DuPont wins proxy fight against Peltz's Trian Fund

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WILMINGTON, Del. (AP) — Dupont shareholders on Wednesday flatly rejected a contentious campaign by one of the most powerful investor firms in the U.S. for seats on the board of the 212-year-old chemical company.

Nelson Peltz and his Trian Fund Management L.P., a major shareholder, had sought more influence at DuPont, saying that the company was falling short of its potential. CEO Ellen Kullman has resisted Peltz's campaign vigorously, saying that he had mischaracterizing DuPont's performance.

DuPont shares slumped 6 percent in morning trading.

Kullman said the proxy fight showed that DuPont needs to do a better job explaining its ongoing transformation from a traditional chemicals company to a growth company focused on developing advanced materials, bio-based industrial products, and new seed, food and agricultural products to improve the global food supply.

"I think we as a company don't tell our story well enough," she said. "We've undergone a lot of change, and as we've engaged with shareholders, even retail, it was clear that they remembered a company of maybe 20 years ago, not the company that we're creating going forward."

As an example, Kullman pointed to the upcoming spinoff of DuPont's performance chemicals unit into a separate commodity chemicals company called Chemours. She said Peltz' fight for board seats forced the company to move up its public relations campaign about the spinoff.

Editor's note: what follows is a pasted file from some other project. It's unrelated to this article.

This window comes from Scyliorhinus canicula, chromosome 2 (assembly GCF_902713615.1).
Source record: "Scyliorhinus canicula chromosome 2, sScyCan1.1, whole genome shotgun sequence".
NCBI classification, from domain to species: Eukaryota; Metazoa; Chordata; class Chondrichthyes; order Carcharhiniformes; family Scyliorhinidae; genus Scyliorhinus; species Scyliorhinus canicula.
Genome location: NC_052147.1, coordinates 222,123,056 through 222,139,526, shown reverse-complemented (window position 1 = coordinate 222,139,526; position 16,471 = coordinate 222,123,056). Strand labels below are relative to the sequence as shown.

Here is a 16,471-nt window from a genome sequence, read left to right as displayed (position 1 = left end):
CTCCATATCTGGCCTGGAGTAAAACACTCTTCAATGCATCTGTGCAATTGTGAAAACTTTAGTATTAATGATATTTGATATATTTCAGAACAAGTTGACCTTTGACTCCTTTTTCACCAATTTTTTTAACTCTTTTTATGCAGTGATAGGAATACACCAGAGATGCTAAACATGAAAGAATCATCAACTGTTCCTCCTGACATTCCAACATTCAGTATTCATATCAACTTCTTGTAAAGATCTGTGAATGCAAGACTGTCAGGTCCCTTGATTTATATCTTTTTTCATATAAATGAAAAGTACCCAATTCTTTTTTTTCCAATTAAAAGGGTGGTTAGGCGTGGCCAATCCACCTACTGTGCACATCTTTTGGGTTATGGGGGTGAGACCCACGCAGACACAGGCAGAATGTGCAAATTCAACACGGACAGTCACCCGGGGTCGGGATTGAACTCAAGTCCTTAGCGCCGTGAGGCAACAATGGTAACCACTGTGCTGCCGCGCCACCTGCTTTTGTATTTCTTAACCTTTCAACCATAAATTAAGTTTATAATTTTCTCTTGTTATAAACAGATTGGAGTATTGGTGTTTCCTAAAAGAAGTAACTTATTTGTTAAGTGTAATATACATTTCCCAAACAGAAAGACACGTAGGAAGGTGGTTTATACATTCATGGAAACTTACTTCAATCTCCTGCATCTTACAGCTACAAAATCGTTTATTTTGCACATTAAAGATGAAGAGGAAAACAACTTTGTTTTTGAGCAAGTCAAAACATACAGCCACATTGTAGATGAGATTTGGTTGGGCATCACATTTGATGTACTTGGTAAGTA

"We were going to go out and do that in June. We ended up doing that in April and May," she said.

Peltz's Trian Fund Management owns about 24.6 million DuPont shares, making it the company's fifth-largest shareholder. Since first buying huge stakes in the company almost two years ago, he has criticized DuPont for missing its earnings targets and failing to meet its goals, laid out in 2011, of a 12 percent compound growth rate in operating earnings per share, and a 7 percent compound annual growth rate in sales.

Trian had nominated four directors for DuPont's board but came up empty.

"I think we lost because they probably did a better job with the press... I think they clearly did a better job with the retail shareholder who really doesn't understand the issues of the company," said Peltz, who claimed "overwhelming support" from institutional investors and mutual funds.

"I think there was a lot of scare tactics employed," he said, rejecting DuPont's assertions that he wanted to over-leverage the company and slash funding for research and development.

Peltz also took credit for several actions taken by DuPont since Trian took a stake in the company, including a $5 billion share buyback program, new cost cuts, the placement of two new directors on the board, and the spinoff of Chemours.

"All of that stuff didn't happen by accident," he said, adding that Trian will continue to monitor DuPont.

"I think they will feel the pressure. I think we've got a situation today where the emperor has no clothes.... We've shown the full picture. It's up to this board and this management team to carry forward."


AP Business Writer Michelle Chapman contributed to this report from New York.

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